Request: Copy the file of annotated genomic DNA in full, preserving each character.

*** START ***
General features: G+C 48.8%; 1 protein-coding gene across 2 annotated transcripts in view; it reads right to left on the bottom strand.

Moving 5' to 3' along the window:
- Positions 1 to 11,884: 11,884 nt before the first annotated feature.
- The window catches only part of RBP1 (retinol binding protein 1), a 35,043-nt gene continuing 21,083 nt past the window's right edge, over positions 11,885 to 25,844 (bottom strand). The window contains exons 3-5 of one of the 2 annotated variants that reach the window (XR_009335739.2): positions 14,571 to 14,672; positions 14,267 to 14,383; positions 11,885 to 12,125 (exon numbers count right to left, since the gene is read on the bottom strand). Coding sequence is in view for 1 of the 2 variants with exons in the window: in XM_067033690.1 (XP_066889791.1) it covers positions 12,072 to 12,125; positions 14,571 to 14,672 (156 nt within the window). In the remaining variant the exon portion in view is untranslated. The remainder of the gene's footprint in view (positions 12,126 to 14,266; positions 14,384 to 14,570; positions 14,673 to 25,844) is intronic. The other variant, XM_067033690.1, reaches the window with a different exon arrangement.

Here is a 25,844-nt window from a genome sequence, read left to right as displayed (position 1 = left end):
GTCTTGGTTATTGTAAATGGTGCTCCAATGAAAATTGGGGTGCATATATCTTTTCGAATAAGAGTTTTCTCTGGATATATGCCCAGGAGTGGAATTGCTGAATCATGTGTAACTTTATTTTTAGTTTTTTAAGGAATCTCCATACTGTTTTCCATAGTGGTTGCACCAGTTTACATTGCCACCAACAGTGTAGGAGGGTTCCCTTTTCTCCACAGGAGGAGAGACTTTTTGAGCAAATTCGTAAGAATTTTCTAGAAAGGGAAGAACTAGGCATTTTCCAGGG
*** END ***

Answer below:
General features: G+C 48.8%; 1 protein-coding gene across 2 annotated transcripts in view; it reads right to left on the bottom strand.

Moving 5' to 3' along the window:
- Positions 1 to 11,884: 11,884 nt before the first annotated feature.
- The window catches only part of RBP1 (retinol binding protein 1), a 35,043-nt gene continuing 21,083 nt past the window's right edge, over positions 11,885 to 25,844 (bottom strand). The window contains exons 3-5 of one of the 2 annotated variants that reach the window (XR_009335739.2): positions 14,571 to 14,672; positions 14,267 to 14,383; positions 11,885 to 12,125 (exon numbers count right to left, since the gene is read on the bottom strand). Coding sequence is in view for 1 of the 2 variants with exons in the window: in XM_067033690.1 (XP_066889791.1) it covers positions 12,072 to 12,125; positions 14,571 to 14,672 (156 nt within the window). In the remaining variant the exon portion in view is untranslated. The remainder of the gene's footprint in view (positions 12,126 to 14,266; positions 14,384 to 14,570; positions 14,673 to 25,844) is intronic. The other variant, XM_067033690.1, reaches the window with a different exon arrangement.

Here is a 25,844-nt window from a genome sequence, read left to right as displayed (position 1 = left end):
GTCTTGGTTATTGTAAATGGTGCTCCAATGAAAATTGGGGTGCATATATCTTTTCGAATAAGAGTTTTCTCTGGATATATGCCCAGGAGTGGAATTGCTGAATCATGTGTAACTTTATTTTTAGTTTTTTAAGGAATCTCCATACTGTTTTCCATAGTGGTTGCACCAGTTTACATTGCCACCAACAGTGTAGGAGGGTTCCCTTTTCTCCACAGGAGGAGAGACTTTTTGAGCAAATTCGTAAGAATTTTCTAGAAAGGGAAGAACTAGGCATTTTCCAGGG